Oct. 10, 2011
By Jon Cooper
There’s nothing more fun for fans than watching a home run hitter at the plate, especially during batting practice.
The sound of the ball off his bat is different. It’s cleaner, crisper.
That’s followed by the sudden upward snapping of the neck trying to follow the arc of the ball as it takes off. Once you locate it, the thought of ‘How far can that ball travel?’ enters in. Then it’s time to start the process all over again.
In that regard, sophomore Daniel Palka may be the most fun player to watch on the current Georgia Tech roster.
The 19-year-old left-handed slugger (he turns 20 on Oct. 28), has shown remarkable power out of his 6-1, 218 frame and has put on quite a show during fall practice.
It’s not unlike the show he put on during the summer at the Cape Cod League and at the League’s All-Star Game Home Run Derby at Boston’s Fenway Park. (See Aug. 2 Sting Daily http://www.ramblinwreck.com/sports/m-basebl/spec-rel/080111aab.html).
“Fenway was unreal. That place was so fun,” said Palka. “There’s no comparison. That was definitely the coolest place.
“It’s only short in right field for probably like 10 feet and it goes straight out for like 380 feet. So it’s pretty deep to right,” he added. “Everybody thinks it’s kind of short, but it’s a long shot. It’s definitely a different set-up than anywhere else.”
Palka proved as a freshman that he’s different as a power hitter in the middle of the order.
Sure, he had all the signs of your prototypical slugger. In 63 games last season (60 starts), he led the Yellow Jackets and ranked fourth in the ACC with 12 homers — he was one of two players to reach double-figures (Matt Skole had 10) — led the team in slugging percentage (.556), tied for the team lead in total bases (129, with Jacob Esch), finished second in RBIs with 52 (Skole had 58), and in doubles (18, five behind Esch).
But Palka, who just missed hitting .300, finishing at .297, broke the traditional slugger’s mold by finishing second on the Jackets with three triples, only lead-off hitter Kyle Wren had more (7).
Heading into fall practice, Head Coach Danny Hall believes Palka will improve on the one thing that marked him as a slugger and a young hitter — his strikeouts, where Palka had a team-high 71).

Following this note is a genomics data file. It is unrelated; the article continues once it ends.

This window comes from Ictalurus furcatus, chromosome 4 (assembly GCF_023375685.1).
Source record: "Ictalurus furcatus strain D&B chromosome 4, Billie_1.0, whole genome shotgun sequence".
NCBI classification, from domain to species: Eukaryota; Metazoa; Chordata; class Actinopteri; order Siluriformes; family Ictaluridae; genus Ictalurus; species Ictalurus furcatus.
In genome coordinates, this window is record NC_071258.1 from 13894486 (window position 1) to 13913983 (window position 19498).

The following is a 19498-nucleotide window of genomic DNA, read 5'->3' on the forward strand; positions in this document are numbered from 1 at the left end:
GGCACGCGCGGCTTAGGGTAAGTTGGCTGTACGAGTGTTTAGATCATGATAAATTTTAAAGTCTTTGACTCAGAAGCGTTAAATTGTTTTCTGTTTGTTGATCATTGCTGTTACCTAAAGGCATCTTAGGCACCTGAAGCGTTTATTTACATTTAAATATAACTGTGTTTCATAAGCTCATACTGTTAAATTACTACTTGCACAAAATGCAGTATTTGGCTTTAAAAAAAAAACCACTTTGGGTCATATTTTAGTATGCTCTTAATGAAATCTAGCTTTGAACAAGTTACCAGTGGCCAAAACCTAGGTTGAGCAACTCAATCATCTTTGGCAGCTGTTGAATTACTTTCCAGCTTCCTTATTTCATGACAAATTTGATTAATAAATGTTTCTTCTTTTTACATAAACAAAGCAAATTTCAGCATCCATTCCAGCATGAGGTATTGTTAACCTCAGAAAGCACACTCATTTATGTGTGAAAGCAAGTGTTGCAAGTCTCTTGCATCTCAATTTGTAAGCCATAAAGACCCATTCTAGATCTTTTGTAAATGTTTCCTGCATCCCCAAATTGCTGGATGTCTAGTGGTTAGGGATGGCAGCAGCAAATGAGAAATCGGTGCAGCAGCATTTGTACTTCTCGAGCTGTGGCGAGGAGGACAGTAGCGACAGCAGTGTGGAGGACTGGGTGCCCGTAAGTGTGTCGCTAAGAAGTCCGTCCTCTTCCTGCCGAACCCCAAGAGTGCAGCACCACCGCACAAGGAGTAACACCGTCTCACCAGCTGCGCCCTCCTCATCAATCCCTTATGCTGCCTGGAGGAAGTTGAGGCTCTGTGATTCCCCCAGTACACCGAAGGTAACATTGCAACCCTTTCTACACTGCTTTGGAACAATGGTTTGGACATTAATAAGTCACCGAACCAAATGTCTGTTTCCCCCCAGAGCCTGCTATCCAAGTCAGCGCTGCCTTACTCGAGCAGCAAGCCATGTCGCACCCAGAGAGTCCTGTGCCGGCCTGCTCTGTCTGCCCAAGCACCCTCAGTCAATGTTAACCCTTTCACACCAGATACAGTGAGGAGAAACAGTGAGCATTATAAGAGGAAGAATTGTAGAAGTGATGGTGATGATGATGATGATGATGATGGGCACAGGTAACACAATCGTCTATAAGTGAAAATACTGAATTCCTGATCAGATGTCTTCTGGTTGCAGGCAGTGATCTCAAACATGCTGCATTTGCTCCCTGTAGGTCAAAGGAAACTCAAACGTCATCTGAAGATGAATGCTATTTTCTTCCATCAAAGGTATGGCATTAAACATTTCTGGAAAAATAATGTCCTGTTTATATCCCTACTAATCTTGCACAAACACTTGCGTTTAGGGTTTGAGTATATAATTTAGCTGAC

“The biggest thing for me is strike-zone awareness and cutting down on his strikeouts,” said Hall. “I’ve seen him hit here in individual workouts and he’s a much-improved hitter. I think he learned a lot, certainly, last year and he took it to Cape Cod and worked on it. You don’t hit over .300 in the Cape Cod League (Palka was fifth in the league, hitting .327) unless you’re doing a lot of things right. He had a great summer and I’m excited to watch him play here this fall.”
A question surrounding Palka is where he will play.
Last season he played at first base and the outfield when not DHing. This season he may get a shot on the mound. Palka pitched some in high school, tinkered with it during last fall’s practices, and took the mound once in Cape Cod, where he allowed three runs (two earned) and three hits in the one inning — the ninth in Wareham’s 15-6 loss to Falmouth. He allowed two walks and struck out one.
“I was volunteered,” Palka recalled, with a laugh. “There was absolutely nobody left. Our team ran out of pitching. I was the only one left. I hadn’t thrown, probably since high school in a game. It was different. It felt good, though.”
Any use of Palka at pitcher by Tech will be by design.
“We pitched him a little bit last fall but we had enough left-handers in our bullpen where I didn’t have to pitch him last year,” said Hall. “Daniel Palka is going to have to throw some for us, Jake Davies will throw a lot more than this year than he did last year. If we’re thin in an area it’s in left-handed pitching. I’m hoping that a guy like Palka and a guy like Davies can step up and give Devin Stanton some help getting left-handers out.”
“I work on pitching with Coach Kinkelaar,” he said. “The option is there but it’s just a matter of what they need me to do the most.”
Whether it’s getting an out or hitting one out, Palka’s mission remains the same.
“We always have expectations to make it all the way,” he said. “That’s what our mind is on right now, making it to Omaha.”